1: The San Antonio Spurs are the most successful team in American sports in the past 25 years, Daniel Coyle writes in The Culture Code.

They’ve won “five championships and a higher percentage of games than the New England Patriots, the St. Louis Cardinals, or any other storied franchise,” he notes.

When asked what was the greatest moment of team cohesion, Spurs players and coaches all agree on one … continue reading

1: Chris Voss has recently joined the FBI’s New York office, he writes in his book Never Split the Difference: Negotiating as if Your Life Depended On It.

“I want to be a hostage negotiator,” Chris told Amy Bonderow, who ran the FBI’s Crisis Negotiation Team in New York.

“Everyone does—got any training?” she asked. 

“No,” Chris said. 

“Any credentials?” 

“Nope,” he answered. 

“Any experience?” she asked. 

“No,” … continue reading

1: Author Steven Kotler thought bravery meant not being afraid. 

“I thought that was how ‘men’ were supposed to feel, or, more specifically, not to feel,” he writes in The Art of the Impossible.

The two words that changed his entire relationship with fear?

“You, too,” spoken by big-wave surfer Laird Hamilton.

Laird was showing Steven how to jump a jet ski off big waves. He promised Steven … continue reading

1: DO THE HARD THING reads the sign above author Steven Kotler‘s desk.

Yes, the phrase is “a great reminder to attack life’s challenges,” but that’s not the point, he writes in The Art of the Impossible.

Its “real function is much smaller: It’s to remind me to do one extra item on my to-do list before I take my first break,” he writes.  

“If my day’s first … continue reading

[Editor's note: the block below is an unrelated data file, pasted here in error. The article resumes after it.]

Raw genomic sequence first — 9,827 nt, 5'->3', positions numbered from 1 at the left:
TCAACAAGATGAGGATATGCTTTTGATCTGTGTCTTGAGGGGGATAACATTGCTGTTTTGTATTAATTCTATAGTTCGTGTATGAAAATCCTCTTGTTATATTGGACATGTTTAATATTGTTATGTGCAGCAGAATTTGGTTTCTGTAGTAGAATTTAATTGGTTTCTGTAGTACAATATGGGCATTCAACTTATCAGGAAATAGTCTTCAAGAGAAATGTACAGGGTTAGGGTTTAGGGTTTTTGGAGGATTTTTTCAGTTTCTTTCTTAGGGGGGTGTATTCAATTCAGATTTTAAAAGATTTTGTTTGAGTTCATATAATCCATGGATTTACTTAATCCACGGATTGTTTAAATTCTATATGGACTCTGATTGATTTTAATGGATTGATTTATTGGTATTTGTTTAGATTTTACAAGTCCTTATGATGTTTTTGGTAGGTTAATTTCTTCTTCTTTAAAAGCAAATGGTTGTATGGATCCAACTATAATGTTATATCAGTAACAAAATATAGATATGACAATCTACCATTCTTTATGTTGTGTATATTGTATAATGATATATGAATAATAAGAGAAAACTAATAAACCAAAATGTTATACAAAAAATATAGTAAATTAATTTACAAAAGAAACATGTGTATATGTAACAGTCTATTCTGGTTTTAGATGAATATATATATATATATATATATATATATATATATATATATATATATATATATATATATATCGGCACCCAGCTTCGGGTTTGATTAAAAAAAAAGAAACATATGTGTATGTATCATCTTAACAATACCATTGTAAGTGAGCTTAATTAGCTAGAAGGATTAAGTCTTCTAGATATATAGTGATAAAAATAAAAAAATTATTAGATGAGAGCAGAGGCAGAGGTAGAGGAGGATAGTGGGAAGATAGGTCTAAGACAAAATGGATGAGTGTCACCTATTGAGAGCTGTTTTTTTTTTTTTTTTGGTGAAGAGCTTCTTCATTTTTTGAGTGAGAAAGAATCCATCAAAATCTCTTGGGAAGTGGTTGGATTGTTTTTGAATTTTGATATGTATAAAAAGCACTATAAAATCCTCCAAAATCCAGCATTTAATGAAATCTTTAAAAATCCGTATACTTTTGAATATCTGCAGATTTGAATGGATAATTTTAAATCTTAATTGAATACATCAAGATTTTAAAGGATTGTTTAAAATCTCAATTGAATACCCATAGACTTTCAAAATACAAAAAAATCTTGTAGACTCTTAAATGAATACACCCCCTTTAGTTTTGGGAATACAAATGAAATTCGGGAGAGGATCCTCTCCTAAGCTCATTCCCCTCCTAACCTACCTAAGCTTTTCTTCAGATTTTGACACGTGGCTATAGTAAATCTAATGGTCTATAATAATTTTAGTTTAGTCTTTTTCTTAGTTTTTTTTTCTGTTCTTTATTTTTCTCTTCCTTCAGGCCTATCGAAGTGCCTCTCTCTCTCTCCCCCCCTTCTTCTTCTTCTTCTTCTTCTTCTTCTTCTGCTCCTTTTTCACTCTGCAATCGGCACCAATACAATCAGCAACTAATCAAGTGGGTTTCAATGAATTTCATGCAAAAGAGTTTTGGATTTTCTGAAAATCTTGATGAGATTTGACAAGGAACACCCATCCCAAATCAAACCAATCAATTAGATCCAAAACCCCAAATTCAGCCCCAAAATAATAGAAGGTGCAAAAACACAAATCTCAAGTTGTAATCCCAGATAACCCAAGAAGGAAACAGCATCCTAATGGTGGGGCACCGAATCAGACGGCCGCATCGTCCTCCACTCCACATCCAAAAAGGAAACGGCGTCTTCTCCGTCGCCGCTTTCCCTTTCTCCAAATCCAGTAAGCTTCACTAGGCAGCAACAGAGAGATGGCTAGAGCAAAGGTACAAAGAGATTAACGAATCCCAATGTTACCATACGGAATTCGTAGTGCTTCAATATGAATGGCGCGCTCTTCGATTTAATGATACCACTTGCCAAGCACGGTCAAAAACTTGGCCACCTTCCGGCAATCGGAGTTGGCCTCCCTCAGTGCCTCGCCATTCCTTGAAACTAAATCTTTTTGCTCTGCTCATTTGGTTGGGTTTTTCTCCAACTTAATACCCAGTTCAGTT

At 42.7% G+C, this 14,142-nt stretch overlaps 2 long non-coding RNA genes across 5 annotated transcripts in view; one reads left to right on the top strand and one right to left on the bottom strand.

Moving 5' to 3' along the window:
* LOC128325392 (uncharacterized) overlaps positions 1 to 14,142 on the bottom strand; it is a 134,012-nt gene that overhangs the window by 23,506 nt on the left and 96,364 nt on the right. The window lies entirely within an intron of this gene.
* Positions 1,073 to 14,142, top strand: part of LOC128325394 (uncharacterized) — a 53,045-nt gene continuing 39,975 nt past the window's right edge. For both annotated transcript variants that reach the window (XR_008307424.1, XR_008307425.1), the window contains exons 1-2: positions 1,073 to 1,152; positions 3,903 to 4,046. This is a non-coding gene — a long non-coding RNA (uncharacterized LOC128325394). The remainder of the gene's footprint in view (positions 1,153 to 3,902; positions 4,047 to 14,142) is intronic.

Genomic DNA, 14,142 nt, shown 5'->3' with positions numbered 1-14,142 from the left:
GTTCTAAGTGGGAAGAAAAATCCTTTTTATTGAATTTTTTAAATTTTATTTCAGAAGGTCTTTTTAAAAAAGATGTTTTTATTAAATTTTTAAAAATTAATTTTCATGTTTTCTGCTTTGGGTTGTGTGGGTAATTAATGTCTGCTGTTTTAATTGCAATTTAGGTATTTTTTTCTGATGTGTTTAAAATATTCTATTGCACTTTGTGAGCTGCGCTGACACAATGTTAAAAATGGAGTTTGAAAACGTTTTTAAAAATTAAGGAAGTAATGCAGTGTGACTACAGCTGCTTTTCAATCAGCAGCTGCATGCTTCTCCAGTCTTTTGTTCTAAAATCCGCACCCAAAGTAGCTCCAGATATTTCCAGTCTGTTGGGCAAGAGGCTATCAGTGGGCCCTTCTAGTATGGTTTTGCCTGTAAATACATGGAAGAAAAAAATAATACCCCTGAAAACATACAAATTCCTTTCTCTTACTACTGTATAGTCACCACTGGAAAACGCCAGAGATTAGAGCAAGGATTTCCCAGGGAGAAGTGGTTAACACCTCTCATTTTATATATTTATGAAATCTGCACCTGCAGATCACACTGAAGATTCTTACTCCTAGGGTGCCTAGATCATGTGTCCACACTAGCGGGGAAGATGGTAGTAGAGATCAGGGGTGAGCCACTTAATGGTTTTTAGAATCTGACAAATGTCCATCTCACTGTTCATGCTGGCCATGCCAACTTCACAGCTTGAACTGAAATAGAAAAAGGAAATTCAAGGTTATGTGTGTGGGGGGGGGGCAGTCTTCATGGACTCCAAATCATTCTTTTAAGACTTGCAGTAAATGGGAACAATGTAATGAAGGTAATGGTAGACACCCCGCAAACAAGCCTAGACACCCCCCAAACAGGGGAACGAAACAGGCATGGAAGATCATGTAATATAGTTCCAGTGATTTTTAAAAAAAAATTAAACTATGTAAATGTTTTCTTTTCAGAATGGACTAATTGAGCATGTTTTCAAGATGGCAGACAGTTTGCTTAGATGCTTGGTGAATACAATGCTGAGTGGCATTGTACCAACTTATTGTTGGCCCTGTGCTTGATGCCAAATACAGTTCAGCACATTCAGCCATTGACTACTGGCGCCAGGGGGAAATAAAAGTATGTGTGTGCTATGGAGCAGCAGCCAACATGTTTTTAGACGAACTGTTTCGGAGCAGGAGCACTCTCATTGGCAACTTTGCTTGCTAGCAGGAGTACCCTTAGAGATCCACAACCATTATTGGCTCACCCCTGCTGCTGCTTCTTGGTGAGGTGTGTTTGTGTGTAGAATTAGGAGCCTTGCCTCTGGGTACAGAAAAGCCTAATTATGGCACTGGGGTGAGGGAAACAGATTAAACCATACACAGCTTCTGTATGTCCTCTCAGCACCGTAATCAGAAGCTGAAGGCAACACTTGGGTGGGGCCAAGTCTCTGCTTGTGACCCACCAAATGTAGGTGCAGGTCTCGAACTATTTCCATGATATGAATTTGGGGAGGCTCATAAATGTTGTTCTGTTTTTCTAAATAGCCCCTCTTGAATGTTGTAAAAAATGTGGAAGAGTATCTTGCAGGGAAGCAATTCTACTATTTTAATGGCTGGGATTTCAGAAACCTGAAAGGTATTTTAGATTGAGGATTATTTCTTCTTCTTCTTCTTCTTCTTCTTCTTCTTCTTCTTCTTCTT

1: When we reflect on our lives, what are our proudest accomplishments?  Steven Kotler asks in The Art of Impossible: A Peak Performance Primer.

“Now think about how hard we worked to accomplish them.  Sure, everybody gets lucky a few times.  There’s always a handful of occasions when you get exactly what you want without having to work very hard to achieve it,” he observes.

“But are those the memories that … continue reading

1: Define problem Analyze problem Recommend solution.

This sequence is the “normal” or “rational” way of communicating, Stephen Denning writes The Secret Language of Leadership. “It’s an appeal to reason—a model that has been the hallowed Western intellectual tradition ever since the ancient Greeks. . . And it works well enough when your aim is merely to pass on information to people who want to hear it.”

But what if … continue reading

1: “It was just the worst meeting you ever went to,” Craig Dunn recalls in Stephen Denning‘s book The Secret Language of Leadership: How Leaders Inspire Action Through Narrative. 

“We had insults thrown at us. There was a lot of anger and disappointment. People had lost faith in the firm,” he remembers. “And they had good reasons for feeling the way they did. We all had to face the … continue reading

1: Thomas Jefferson’s heart was set on politics.

The problem? He was “born quiet, contemplative, and reserved—purportedly with a speech impediment,” writes Ryan Holiday in The Obstacle Is the Way: The Timeless Art of Turning Trials into Triumph. “Compared to the great orators of his time—Patrick Henry, John Wesley, Edmund Burke—he was a terrible public speaker.”

Thomas had two options: he could fight this reality. Or, he could accept … continue reading

1: Imagine it’s Thanksgiving. Sitting in the living room is a grandfather who’s grumbling.  

“He is cranky but the underlying emotion is a sad sense of loneliness from his family never seeing him,” Chris Voss writes in Never Split the Difference: Negotiating As If Your Life Depended On It.

He’s grumpy because he feels like he never sees the family. And he feels lonely. So he’s expressing his feelings … continue reading